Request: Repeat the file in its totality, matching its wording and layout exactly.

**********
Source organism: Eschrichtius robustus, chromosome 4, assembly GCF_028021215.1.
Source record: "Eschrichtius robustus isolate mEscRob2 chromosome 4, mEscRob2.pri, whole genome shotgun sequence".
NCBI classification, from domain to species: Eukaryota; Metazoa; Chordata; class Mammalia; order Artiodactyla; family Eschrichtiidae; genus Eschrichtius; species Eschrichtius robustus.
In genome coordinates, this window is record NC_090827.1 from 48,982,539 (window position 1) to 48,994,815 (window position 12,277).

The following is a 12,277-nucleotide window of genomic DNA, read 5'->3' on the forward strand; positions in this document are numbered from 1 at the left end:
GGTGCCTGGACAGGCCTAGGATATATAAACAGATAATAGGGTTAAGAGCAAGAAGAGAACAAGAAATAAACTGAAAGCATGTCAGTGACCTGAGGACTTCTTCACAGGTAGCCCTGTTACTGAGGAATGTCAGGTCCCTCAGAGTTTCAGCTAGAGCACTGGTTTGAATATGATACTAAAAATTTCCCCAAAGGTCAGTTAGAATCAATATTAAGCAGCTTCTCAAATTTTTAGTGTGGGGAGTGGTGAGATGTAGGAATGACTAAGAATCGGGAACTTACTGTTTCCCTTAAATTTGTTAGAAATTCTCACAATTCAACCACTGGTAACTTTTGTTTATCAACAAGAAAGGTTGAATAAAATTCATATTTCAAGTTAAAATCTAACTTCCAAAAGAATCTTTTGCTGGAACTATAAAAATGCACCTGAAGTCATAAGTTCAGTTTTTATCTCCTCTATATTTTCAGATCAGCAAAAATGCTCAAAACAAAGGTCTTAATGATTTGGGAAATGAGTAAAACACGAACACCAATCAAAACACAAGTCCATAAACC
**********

Source organism: Eschrichtius robustus, chromosome 4, assembly GCF_028021215.1.
Source record: "Eschrichtius robustus isolate mEscRob2 chromosome 4, mEscRob2.pri, whole genome shotgun sequence".
NCBI classification, from domain to species: Eukaryota; Metazoa; Chordata; class Mammalia; order Artiodactyla; family Eschrichtiidae; genus Eschrichtius; species Eschrichtius robustus.
In genome coordinates, this window is record NC_090827.1 from 48,982,539 (window position 1) to 48,994,815 (window position 12,277).

The following is a 12,277-nucleotide window of genomic DNA, read 5'->3' on the forward strand; positions in this document are numbered from 1 at the left end:
GGTGCCTGGACAGGCCTAGGATATATAAACAGATAATAGGGTTAAGAGCAAGAAGAGAACAAGAAATAAACTGAAAGCATGTCAGTGACCTGAGGACTTCTTCACAGGTAGCCCTGTTACTGAGGAATGTCAGGTCCCTCAGAGTTTCAGCTAGAGCACTGGTTTGAATATGATACTAAAAATTTCCCCAAAGGTCAGTTAGAATCAATATTAAGCAGCTTCTCAAATTTTTAGTGTGGGGAGTGGTGAGATGTAGGAATGACTAAGAATCGGGAACTTACTGTTTCCCTTAAATTTGTTAGAAATTCTCACAATTCAACCACTGGTAACTTTTGTTTATCAACAAGAAAGGTTGAATAAAATTCATATTTCAAGTTAAAATCTAACTTCCAAAAGAATCTTTTGCTGGAACTATAAAAATGCACCTGAAGTCATAAGTTCAGTTTTTATCTCCTCTATATTTTCAGATCAGCAAAAATGCTCAAAACAAAGGTCTTAATGATTTGGGAAATGAGTAAAACACGAACACCAATCAAAACACAAGTCCATAAACC